Norway Fines Shipping Company and Master for Having Heavy Fuel in Svalbard

Svalbard Norway
The Svalbard region prohibits ships from having heavy fuel oil (Longyearbyen harbor - Joxean Koret photo - CC BY-SA 2.0)

Published Jun 14, 2024 1:56 PM by The Maritime Executive


Norwegian authorities for the first time have fined a shipping company and the master of a cargo vessel for having heavy fuel oil aboard the vessel in the Svalbard region. The governor of the region reports that the vessel was found in violation of the Svalbard Environment Act of 2022 which seeks to prevent dangers from oil spills into the environmentally sensitive regions of the Arctic.

Svalbard is a Norwegian archipelago between mainland Norway and the North Pole. One of the world’s northernmost inhabited areas, it is also an environmental protection zone that is popular with tourists. The 2022 act however was not for emissions but instead focused on the potential of oil spills into the waters.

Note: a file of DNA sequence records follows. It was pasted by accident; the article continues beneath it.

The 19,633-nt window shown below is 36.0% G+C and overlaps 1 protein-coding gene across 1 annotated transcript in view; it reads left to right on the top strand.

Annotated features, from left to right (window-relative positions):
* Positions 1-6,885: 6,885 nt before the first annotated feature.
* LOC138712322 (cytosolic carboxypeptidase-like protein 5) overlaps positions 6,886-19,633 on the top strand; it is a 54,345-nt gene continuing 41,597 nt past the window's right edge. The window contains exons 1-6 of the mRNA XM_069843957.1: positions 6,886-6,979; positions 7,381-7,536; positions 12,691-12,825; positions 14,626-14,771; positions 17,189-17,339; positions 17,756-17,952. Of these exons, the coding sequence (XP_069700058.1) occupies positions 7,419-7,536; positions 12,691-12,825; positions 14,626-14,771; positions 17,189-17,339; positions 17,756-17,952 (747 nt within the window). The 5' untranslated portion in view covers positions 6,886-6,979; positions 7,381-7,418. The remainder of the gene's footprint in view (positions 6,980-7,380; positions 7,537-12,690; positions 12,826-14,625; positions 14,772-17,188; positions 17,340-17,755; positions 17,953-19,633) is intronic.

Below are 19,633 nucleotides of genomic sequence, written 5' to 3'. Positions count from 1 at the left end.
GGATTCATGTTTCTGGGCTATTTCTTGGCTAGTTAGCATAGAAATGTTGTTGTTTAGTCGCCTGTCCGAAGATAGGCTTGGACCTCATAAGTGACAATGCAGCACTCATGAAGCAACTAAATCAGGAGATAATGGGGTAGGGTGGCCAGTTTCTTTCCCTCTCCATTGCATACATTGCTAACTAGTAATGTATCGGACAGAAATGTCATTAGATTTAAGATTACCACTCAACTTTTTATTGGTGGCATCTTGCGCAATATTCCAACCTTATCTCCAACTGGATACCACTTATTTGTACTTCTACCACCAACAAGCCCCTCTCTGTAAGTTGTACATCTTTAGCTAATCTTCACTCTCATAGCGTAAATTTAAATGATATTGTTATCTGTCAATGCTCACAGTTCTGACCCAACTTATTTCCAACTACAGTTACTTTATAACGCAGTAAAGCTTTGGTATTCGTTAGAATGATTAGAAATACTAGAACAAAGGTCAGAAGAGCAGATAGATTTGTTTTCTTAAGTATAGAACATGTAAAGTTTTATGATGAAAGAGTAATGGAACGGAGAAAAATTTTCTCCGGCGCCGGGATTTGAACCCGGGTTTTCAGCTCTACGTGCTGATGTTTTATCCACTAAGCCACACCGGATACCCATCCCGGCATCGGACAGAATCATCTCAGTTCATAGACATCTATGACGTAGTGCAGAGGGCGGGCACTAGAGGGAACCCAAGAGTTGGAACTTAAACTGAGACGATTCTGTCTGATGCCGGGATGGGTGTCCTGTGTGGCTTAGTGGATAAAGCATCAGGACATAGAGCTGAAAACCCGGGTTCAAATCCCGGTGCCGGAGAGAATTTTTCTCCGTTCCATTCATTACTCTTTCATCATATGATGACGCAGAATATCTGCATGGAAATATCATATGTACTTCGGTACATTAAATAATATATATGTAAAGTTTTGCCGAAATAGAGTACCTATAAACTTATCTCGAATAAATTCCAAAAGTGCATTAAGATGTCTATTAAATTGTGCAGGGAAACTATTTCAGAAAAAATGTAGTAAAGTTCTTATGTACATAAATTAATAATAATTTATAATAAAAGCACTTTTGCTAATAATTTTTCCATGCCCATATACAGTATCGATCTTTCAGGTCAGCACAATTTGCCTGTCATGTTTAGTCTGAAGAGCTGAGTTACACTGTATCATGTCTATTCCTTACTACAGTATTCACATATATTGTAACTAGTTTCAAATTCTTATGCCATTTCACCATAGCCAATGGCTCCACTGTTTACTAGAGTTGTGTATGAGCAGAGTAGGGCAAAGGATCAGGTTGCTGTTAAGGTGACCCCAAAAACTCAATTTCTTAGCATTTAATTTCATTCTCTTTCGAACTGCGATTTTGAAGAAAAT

Ships sailing to Svalbard are only permitted to have marine gas oil or similar lighter-weight viscosity fuel aboard. They can not use or have aboard HFO (Heavy Fuel Oil) due to the dangers of an accidental spill. The regulation notes the dangers to the environment and the difficulties in containing and retrieving oil spills.

According to Governor Lars Fause inspectors from the Norwegian Maritime Directorate discovered the fuel aboard the cargo ship during an inspection on June 6. The ban was effective on January 1, 2022, but it provided a two-year extension for cargo ships traveling to or from Longyearbyen and Barentsburg until 2024. 

Media reports from Norway are identifying the vessel as the Arklow Wind (16,800 dwt) that arrived from Poland to load coal. The vessel was built in 2019 and is registered in Ireland operating for Arklow Shipping.

The Governor reports a fine of approximately $93,000 was imposed on the shipping company. They also fined the master of the vessel a further $2,800.

The shipping company has not accepted the fine but agreed to post a guarantee for the amount. A hearing has been scheduled for the district court in early October.

After the guarantee was provided, the local authorities permitted the cargo ship to depart on June 12. She is reportedly bound for the UK.

Svalbard is a mineral and coal-rich area that has a more than 100-year history with mining. The state coal company has been active in the region since 1910 but in recent years has been closing down operations. Its last coal mine, the only one operating in Norway, is scheduled to end operations by the summer of 2025.


Top photo of Longyearbyen by Joxean Koret - CC BY-SA 2.0